When you visit Barcelona in Spain, among the must-see destinations is the beautiful church that is the Sagrada Familia. I took a lot of shots here on a recent visit and the ones I think are the most striking are those I took in black and white with my LC-A+.
The Sagrada Familia is one of those places that when you say you are off to Barcelona, everyone tells you that you have to visit. When me and Dave first arrived in the city, we had a little wander around that area on our first night and resolved to go back the very next day. The Sagrada Familia is very easy to find as you simply take the metro to the station called “Sagrada Familia” and once you exit, this beautiful Gaudi structure will be looming in front of your very eyes.
For an average unguided tour around the building, it costs 13 euros and as far as I can tell, you can stay in as long as you wish. Although this does seem quite pricey, I think it is really worth it as the inside is as beautiful, if not more so than the outside of the structure. As far as churches go, I have seen my fair share in lots of different countries in Europe but this one is simply outstanding – the ceilings are so high, the detail is so intricate and it really feels as though no expense has been spared in order to make the inside as grand as the outside of this church.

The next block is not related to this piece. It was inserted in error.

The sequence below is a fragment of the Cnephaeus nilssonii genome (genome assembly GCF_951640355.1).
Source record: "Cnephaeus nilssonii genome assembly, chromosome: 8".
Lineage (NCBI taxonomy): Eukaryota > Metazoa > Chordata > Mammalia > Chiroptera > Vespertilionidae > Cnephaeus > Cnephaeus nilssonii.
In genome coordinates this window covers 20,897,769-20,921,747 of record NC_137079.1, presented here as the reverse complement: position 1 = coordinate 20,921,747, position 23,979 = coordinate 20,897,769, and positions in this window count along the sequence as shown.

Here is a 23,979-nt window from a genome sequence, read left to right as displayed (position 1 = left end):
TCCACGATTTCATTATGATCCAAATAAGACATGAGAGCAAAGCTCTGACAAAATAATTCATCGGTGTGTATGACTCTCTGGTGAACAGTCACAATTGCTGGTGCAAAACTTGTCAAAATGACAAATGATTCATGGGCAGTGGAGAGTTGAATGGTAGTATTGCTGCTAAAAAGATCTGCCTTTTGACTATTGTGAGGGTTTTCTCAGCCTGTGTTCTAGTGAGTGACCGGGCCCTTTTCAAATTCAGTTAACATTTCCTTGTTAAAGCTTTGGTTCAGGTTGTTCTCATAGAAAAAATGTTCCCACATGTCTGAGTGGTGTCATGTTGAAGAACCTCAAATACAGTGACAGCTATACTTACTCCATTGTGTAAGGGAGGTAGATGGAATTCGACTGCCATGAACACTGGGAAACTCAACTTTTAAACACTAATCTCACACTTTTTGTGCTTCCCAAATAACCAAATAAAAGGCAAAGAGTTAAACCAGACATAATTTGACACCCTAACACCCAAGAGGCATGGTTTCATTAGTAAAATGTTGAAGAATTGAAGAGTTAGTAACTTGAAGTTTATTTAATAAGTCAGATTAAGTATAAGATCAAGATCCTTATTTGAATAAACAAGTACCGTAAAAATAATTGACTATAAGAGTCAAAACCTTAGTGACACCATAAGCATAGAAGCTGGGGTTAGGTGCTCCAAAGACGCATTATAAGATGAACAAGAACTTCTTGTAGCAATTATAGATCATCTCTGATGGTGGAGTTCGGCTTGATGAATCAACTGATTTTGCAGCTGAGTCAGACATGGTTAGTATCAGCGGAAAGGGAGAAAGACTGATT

You can read quite a bit about the history and construction of the Sagrada Familia on Wikipedia so I won’t bore you too much with the details. Although I think the thing I found the most interesting was that the building remains incomplete with an expected finish date of 2026. When we visited we just assumed that the scaffolding all around the building was to do with some sort of restoration but we then learned on our visit that there is still quite a bit that they are going to add on to the building over the next 14 years to have it finished for Gaudi’s centenary (he died in 1926). I am now thinking I will have to return to Barcelona when this is finished and have another look as I would love to see it complete and minus the scaffold.
(NB the photos in this article are all from the same roll of Ilford XP2 but I think the man in the lab couldn’t cope with the idea of C41 black-and-white film so every photo has a slightly different tone. I could have rescanned them or color adjusted them on my computer but I kind of like them like this!)